Sample Our Newsletter From "The First Thing I Do," Issue 15, part 1 of our FREE monthly newsletter
Re: round pen horse training
Here's the first thing you should do with your horse today - and with any horse that's 'new to you.'
What's the first thing I do when I meet a new horse? The same thing you should do with your horse today and everyday: Give them a "resistance test." If you have the typical horse - whether you'd call him a problem child or a horse with just "occasional challenges" - this is for you.
If you get one thing from reading this article, it should be this: Any resistance from your horse while he's hanging out, just standing next to you munching grass, will be many times worse when things get hairy. If it takes one pound of pressure today to get him leading (away from that grass), it'll take one hundred when he gets spooked on the trail.
You have to ferret out those "one pound moments" and eradicate them like weeds. They're seeds that can grow into major disasters very quickly on the trail. If your horse "only freaks out once or twice a year but is otherwise great" - then you're fooling yourself. You're overlooking slip ups from your horse, perhaps on a daily basis, that will sooner or later get you hurt. Remember, accidents are by their very nature "things we don't expect."
If your horse went ballistic out on the trail last week... it didn't "just happen out of the blue." He's been telling you for weeks or months that he was going to lose it when enough pressure was applied every time he resisted (however slightly) the pull from your lead rope or reins.
If he walks ahead of you while you lead him, he's telling you that sooner or later he'll blow past you as you go through a gate or knock you on your kiester with his shoulder when something scares him bad enough.
If the muscles in his neck bulge toward you instead of relaxing when you put the bit in his mouth, he's telling you that he'll do mach sixty when he gets spooked on the trail.
Deal with these situations by doing two things: First establish a zero-tolerance policy; nip bad behavior in the bud the instant it happens. Example: If your horse inches past you as you lead, do an about-face and back that horse up. Keep him moving till he quits pushing back. (If he freezes pull on his head to pull his butt away from you. Getting those feet "unstuck" will allow you to keep backing till he lightens up.) Be adamant.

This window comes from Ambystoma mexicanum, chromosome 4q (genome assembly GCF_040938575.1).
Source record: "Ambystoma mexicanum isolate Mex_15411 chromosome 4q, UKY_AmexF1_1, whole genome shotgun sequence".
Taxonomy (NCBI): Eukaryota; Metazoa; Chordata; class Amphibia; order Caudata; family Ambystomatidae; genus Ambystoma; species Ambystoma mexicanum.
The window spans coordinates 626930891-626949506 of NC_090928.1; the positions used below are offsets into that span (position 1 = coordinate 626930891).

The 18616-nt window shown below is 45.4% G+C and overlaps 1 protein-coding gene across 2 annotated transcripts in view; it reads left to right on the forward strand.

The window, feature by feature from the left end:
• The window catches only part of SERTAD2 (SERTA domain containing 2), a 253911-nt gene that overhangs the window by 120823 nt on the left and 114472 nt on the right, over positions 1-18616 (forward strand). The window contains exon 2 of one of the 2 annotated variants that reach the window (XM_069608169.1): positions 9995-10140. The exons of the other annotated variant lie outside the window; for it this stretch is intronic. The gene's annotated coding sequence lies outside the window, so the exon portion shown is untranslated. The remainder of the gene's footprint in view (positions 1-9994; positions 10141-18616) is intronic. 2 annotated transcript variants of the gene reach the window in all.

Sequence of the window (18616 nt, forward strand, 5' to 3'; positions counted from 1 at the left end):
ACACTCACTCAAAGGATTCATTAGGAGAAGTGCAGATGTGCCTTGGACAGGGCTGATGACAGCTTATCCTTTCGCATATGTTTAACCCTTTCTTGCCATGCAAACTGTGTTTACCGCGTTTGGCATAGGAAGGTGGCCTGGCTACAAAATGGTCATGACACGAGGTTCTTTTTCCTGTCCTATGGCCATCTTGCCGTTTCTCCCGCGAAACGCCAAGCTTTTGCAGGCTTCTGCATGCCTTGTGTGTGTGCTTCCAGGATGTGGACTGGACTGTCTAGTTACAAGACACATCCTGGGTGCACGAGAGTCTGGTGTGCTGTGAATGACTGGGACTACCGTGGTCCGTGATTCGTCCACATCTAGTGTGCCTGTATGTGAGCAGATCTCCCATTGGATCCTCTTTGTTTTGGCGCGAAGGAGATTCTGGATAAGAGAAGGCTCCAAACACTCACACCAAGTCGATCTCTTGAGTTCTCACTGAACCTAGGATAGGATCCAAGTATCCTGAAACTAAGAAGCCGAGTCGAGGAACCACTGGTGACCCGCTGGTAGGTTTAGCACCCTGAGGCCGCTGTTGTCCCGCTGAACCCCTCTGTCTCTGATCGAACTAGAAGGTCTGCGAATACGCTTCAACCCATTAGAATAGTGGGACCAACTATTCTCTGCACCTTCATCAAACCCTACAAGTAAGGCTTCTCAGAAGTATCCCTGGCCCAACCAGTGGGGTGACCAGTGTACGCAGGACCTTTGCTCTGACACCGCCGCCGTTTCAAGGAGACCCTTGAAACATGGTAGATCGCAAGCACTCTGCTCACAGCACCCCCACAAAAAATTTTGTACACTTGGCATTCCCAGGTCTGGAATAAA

Second, get proactive. The first thing I do with any horse - and what I do each and everyday with all five of my own horses - is to see exactly where they stand when it comes to "resistance." Luckily the test and remedy are fun.
And having fun with this is a key point. Realize that every horse has resistance tucked away somewhere. Like an Easter egg, your job is to discover it. Instead of chocolate, your reward is a safer, more pleasant ride. The calmest, coolest, bestest trained horse you have ever seen has a little pocket of resistance hidden somewhere. Ever see that great comedy "The Ref"? Dennis Leary needs a cigarette bad. When he's told that actress Judy Davis has given up smoking, he smiles and asks her where her secret stash is. Being a smoker, he knows she's got one or two hidden somewhere in the house for high-stress moments.
In a like way, your horse may be a real pleasure 99% of the time, but somewhere inside him he's got resistance tucked away for "high-stress moments."
So let's get started squashing rebellion. Approach your horse from his left (bridled, haltered, bare naked, it matters not) and place your left hand
Should you buy the PDF version of this book - or one of the other formats like paper back, Kindle, iPad, Kobo or Nook? It depends, of course, on what type of "device" you have, but also on your own priorities: This version costs less and you can print it out five minutes from now - but it does include ads (like a magazine) and is strictly focused on round penning. The other formats are more expensive - but include an additional ten chapters you'd need for a horse at this stage in its life. The paperback is something you can carry to the barn - but it'll also take time for it to be delivered. Please read each item description carefully.
Are you starting a horse? Did you just buy one and need to know what to do first?